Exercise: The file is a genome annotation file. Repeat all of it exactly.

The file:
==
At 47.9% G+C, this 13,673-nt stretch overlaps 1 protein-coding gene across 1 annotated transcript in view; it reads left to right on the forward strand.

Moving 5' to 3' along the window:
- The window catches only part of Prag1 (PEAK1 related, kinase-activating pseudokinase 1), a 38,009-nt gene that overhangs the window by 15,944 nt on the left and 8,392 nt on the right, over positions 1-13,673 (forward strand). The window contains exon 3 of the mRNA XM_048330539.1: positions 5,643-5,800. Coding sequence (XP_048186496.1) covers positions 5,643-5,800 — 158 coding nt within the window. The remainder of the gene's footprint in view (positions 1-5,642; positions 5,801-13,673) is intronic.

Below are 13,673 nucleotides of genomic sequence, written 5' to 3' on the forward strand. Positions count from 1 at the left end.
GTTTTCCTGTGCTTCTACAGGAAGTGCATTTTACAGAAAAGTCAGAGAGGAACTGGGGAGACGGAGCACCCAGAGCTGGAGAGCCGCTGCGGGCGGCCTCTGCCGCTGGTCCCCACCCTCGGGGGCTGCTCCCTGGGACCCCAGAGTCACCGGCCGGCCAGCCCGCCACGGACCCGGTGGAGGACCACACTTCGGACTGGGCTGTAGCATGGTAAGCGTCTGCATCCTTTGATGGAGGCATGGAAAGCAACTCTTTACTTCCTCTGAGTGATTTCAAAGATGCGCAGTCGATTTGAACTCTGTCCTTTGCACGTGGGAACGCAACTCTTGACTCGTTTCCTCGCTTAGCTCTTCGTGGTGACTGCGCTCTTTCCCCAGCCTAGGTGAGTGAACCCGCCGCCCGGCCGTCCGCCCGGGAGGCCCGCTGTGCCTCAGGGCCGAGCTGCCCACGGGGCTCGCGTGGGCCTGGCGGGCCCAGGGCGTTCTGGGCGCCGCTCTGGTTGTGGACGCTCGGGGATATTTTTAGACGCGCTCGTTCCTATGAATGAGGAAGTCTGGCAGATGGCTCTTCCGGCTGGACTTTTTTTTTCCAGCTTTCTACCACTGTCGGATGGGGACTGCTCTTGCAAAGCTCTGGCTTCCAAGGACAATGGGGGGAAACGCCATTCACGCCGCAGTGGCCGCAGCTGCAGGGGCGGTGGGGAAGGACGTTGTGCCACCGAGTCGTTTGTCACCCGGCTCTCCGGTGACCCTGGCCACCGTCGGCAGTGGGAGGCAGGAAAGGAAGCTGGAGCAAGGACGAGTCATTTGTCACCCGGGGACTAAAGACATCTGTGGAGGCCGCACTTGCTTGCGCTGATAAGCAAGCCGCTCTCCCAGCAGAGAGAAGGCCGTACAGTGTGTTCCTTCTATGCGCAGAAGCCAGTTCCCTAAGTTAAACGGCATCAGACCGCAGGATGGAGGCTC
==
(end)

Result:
At 47.9% G+C, this 13,673-nt stretch overlaps 1 protein-coding gene across 1 annotated transcript in view; it reads left to right on the forward strand.

Moving 5' to 3' along the window:
- The window catches only part of Prag1 (PEAK1 related, kinase-activating pseudokinase 1), a 38,009-nt gene that overhangs the window by 15,944 nt on the left and 8,392 nt on the right, over positions 1-13,673 (forward strand). The window contains exon 3 of the mRNA XM_048330539.1: positions 5,643-5,800. Coding sequence (XP_048186496.1) covers positions 5,643-5,800 — 158 coding nt within the window. The remainder of the gene's footprint in view (positions 1-5,642; positions 5,801-13,673) is intronic.

Below are 13,673 nucleotides of genomic sequence, written 5' to 3' on the forward strand. Positions count from 1 at the left end.
GTTTTCCTGTGCTTCTACAGGAAGTGCATTTTACAGAAAAGTCAGAGAGGAACTGGGGAGACGGAGCACCCAGAGCTGGAGAGCCGCTGCGGGCGGCCTCTGCCGCTGGTCCCCACCCTCGGGGGCTGCTCCCTGGGACCCCAGAGTCACCGGCCGGCCAGCCCGCCACGGACCCGGTGGAGGACCACACTTCGGACTGGGCTGTAGCATGGTAAGCGTCTGCATCCTTTGATGGAGGCATGGAAAGCAACTCTTTACTTCCTCTGAGTGATTTCAAAGATGCGCAGTCGATTTGAACTCTGTCCTTTGCACGTGGGAACGCAACTCTTGACTCGTTTCCTCGCTTAGCTCTTCGTGGTGACTGCGCTCTTTCCCCAGCCTAGGTGAGTGAACCCGCCGCCCGGCCGTCCGCCCGGGAGGCCCGCTGTGCCTCAGGGCCGAGCTGCCCACGGGGCTCGCGTGGGCCTGGCGGGCCCAGGGCGTTCTGGGCGCCGCTCTGGTTGTGGACGCTCGGGGATATTTTTAGACGCGCTCGTTCCTATGAATGAGGAAGTCTGGCAGATGGCTCTTCCGGCTGGACTTTTTTTTTCCAGCTTTCTACCACTGTCGGATGGGGACTGCTCTTGCAAAGCTCTGGCTTCCAAGGACAATGGGGGGAAACGCCATTCACGCCGCAGTGGCCGCAGCTGCAGGGGCGGTGGGGAAGGACGTTGTGCCACCGAGTCGTTTGTCACCCGGCTCTCCGGTGACCCTGGCCACCGTCGGCAGTGGGAGGCAGGAAAGGAAGCTGGAGCAAGGACGAGTCATTTGTCACCCGGGGACTAAAGACATCTGTGGAGGCCGCACTTGCTTGCGCTGATAAGCAAGCCGCTCTCCCAGCAGAGAGAAGGCCGTACAGTGTGTTCCTTCTATGCGCAGAAGCCAGTTCCCTAAGTTAAACGGCATCAGACCGCAGGATGGAGGCTC